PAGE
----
1nvest wrote:In a near zero interest rate world, QE becomes the means to accelerate/slow the economy, replacing prior interest rates being increased/lowered as the means to steer the economy. YCC however raises warning flags. Previously that has been used as a means to deflate debt. A handful of years with interest rates being kept down at relatively low levels whilst inflation rages, and much of debt is eroded by inflation. A form of fundamental default, but where politically no one accepts/claims that such a default occurred.
I get it - I think. If you lend the Government £100 over 10 years, with inflation at say 7%, then the present value of that capital when repaid will be only about £50, hence they have defaulted on half their debt. Whereas the current yield on the gilt being only 0.21% due to the low rate environment the discounted coupons received will fail to come close to compensating.
In the past YCC has cost relatively little. Once the Fed/Central Bank/Treasury announce policies to keep interest rates at x% and will print to buy or sell enough of Treasury bonds (Gilts) to maintain that, then more often the market aligns prices to reflect a x% rate such that the Central Bank doesn't have to actually buy or sell much itself. More usually used during exceptional times such as during/after World Wars. Historically inflation has, coincidentally or otherwise, tended to spike into double digit figures a year or two after the commencement of YCC.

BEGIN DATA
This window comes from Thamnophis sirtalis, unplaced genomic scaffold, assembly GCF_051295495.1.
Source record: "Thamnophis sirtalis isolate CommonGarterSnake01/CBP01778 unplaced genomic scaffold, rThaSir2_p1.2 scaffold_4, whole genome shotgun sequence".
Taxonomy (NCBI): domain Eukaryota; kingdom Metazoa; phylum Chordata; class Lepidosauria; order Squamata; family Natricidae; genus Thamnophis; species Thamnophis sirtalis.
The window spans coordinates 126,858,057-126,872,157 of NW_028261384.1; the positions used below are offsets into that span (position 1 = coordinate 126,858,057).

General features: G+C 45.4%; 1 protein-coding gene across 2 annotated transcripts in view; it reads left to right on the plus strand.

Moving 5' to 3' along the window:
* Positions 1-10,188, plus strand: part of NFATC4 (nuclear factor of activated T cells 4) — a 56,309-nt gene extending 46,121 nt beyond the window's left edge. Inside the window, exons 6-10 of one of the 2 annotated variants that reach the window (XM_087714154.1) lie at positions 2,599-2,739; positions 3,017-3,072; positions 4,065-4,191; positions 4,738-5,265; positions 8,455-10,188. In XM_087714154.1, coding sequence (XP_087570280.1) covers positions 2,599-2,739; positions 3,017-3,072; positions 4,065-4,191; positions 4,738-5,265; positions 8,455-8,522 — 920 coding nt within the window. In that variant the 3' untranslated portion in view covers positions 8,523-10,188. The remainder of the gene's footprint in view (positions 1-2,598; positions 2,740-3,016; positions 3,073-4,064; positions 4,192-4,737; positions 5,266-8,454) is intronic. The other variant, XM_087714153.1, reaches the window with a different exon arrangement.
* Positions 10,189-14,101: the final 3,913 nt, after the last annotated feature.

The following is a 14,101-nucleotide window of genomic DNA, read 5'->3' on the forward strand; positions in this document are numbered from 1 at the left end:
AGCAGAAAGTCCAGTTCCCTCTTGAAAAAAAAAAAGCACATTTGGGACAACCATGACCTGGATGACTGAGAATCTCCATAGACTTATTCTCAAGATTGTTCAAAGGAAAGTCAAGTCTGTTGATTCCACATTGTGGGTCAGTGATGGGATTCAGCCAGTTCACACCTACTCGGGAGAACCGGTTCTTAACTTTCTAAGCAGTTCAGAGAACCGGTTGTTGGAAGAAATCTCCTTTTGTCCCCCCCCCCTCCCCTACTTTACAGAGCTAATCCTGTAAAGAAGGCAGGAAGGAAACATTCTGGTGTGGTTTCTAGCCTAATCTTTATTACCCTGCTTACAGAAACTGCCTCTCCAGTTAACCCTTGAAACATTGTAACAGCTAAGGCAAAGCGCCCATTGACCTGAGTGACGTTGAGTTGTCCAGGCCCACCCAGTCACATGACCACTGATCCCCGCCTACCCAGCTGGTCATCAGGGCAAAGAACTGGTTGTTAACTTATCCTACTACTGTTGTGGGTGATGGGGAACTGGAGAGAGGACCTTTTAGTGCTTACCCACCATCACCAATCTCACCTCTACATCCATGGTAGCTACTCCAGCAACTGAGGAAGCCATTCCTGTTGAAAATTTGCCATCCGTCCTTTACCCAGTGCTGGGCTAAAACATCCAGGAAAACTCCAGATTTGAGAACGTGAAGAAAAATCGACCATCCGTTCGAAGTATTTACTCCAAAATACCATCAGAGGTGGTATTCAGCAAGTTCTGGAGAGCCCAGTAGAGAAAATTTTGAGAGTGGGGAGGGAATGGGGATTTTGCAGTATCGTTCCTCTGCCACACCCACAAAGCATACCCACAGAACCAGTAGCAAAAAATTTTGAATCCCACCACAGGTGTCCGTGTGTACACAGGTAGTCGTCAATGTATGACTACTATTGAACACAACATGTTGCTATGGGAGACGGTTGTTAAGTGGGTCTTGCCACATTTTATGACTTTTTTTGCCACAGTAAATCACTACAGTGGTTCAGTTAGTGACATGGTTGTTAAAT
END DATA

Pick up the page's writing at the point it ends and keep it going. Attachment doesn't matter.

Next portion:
So yes inflation is looming, but a good guide as to when will be when the BoE or US Fed start talking about/implementing yield curve control measures. Thereafter a sequence of four years with interest rates being pegged to say 1%, whilst inflation runs at 12% and a third of debt real values are wiped out (more often to the cost of pension funds/savings).
Can you elaborate on YCC a little please? Do you mean making periodic corrections, such that the curve does not invert, that is, in order that for businesses it is always possible to borrow at lower cost for short periods, than for the medium term?
Finally, and apologies for being in reverse order to your original paragraphs, but why in your cited historical context, has inflation spiked in those times?